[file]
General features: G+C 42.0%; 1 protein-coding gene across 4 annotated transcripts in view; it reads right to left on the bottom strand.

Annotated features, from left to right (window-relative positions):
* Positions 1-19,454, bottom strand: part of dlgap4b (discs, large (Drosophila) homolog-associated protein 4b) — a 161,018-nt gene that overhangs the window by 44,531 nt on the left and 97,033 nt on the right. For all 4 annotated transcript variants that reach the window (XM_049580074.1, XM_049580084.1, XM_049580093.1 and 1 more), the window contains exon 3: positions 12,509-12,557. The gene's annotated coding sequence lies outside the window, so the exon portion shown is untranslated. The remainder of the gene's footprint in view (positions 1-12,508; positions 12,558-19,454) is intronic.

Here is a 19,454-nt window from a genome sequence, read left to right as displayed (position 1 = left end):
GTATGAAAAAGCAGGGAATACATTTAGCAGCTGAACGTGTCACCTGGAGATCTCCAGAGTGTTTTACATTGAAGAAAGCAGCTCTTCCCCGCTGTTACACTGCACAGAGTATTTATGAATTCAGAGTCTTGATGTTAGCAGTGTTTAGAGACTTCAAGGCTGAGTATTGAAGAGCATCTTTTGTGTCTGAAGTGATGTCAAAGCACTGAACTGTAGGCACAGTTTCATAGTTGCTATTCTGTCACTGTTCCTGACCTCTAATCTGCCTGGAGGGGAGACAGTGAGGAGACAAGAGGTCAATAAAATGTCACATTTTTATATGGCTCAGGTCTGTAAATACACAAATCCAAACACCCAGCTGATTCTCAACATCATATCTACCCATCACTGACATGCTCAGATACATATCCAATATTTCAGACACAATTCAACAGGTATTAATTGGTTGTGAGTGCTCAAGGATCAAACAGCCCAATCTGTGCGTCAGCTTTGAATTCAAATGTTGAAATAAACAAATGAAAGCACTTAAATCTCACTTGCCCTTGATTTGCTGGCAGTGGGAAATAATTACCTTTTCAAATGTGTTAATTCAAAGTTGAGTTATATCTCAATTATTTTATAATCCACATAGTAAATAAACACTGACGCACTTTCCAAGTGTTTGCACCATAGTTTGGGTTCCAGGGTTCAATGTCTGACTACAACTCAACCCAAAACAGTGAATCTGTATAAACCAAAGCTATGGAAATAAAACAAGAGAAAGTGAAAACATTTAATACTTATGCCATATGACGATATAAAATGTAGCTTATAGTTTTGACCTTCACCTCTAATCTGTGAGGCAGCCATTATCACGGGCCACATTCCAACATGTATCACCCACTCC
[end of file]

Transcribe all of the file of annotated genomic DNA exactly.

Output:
General features: G+C 42.0%; 1 protein-coding gene across 4 annotated transcripts in view; it reads right to left on the bottom strand.

Annotated features, from left to right (window-relative positions):
* Positions 1-19,454, bottom strand: part of dlgap4b (discs, large (Drosophila) homolog-associated protein 4b) — a 161,018-nt gene that overhangs the window by 44,531 nt on the left and 97,033 nt on the right. For all 4 annotated transcript variants that reach the window (XM_049580074.1, XM_049580084.1, XM_049580093.1 and 1 more), the window contains exon 3: positions 12,509-12,557. The gene's annotated coding sequence lies outside the window, so the exon portion shown is untranslated. The remainder of the gene's footprint in view (positions 1-12,508; positions 12,558-19,454) is intronic.

Here is a 19,454-nt window from a genome sequence, read left to right as displayed (position 1 = left end):
GTATGAAAAAGCAGGGAATACATTTAGCAGCTGAACGTGTCACCTGGAGATCTCCAGAGTGTTTTACATTGAAGAAAGCAGCTCTTCCCCGCTGTTACACTGCACAGAGTATTTATGAATTCAGAGTCTTGATGTTAGCAGTGTTTAGAGACTTCAAGGCTGAGTATTGAAGAGCATCTTTTGTGTCTGAAGTGATGTCAAAGCACTGAACTGTAGGCACAGTTTCATAGTTGCTATTCTGTCACTGTTCCTGACCTCTAATCTGCCTGGAGGGGAGACAGTGAGGAGACAAGAGGTCAATAAAATGTCACATTTTTATATGGCTCAGGTCTGTAAATACACAAATCCAAACACCCAGCTGATTCTCAACATCATATCTACCCATCACTGACATGCTCAGATACATATCCAATATTTCAGACACAATTCAACAGGTATTAATTGGTTGTGAGTGCTCAAGGATCAAACAGCCCAATCTGTGCGTCAGCTTTGAATTCAAATGTTGAAATAAACAAATGAAAGCACTTAAATCTCACTTGCCCTTGATTTGCTGGCAGTGGGAAATAATTACCTTTTCAAATGTGTTAATTCAAAGTTGAGTTATATCTCAATTATTTTATAATCCACATAGTAAATAAACACTGACGCACTTTCCAAGTGTTTGCACCATAGTTTGGGTTCCAGGGTTCAATGTCTGACTACAACTCAACCCAAAACAGTGAATCTGTATAAACCAAAGCTATGGAAATAAAACAAGAGAAAGTGAAAACATTTAATACTTATGCCATATGACGATATAAAATGTAGCTTATAGTTTTGACCTTCACCTCTAATCTGTGAGGCAGCCATTATCACGGGCCACATTCCAACATGTATCACCCACTCC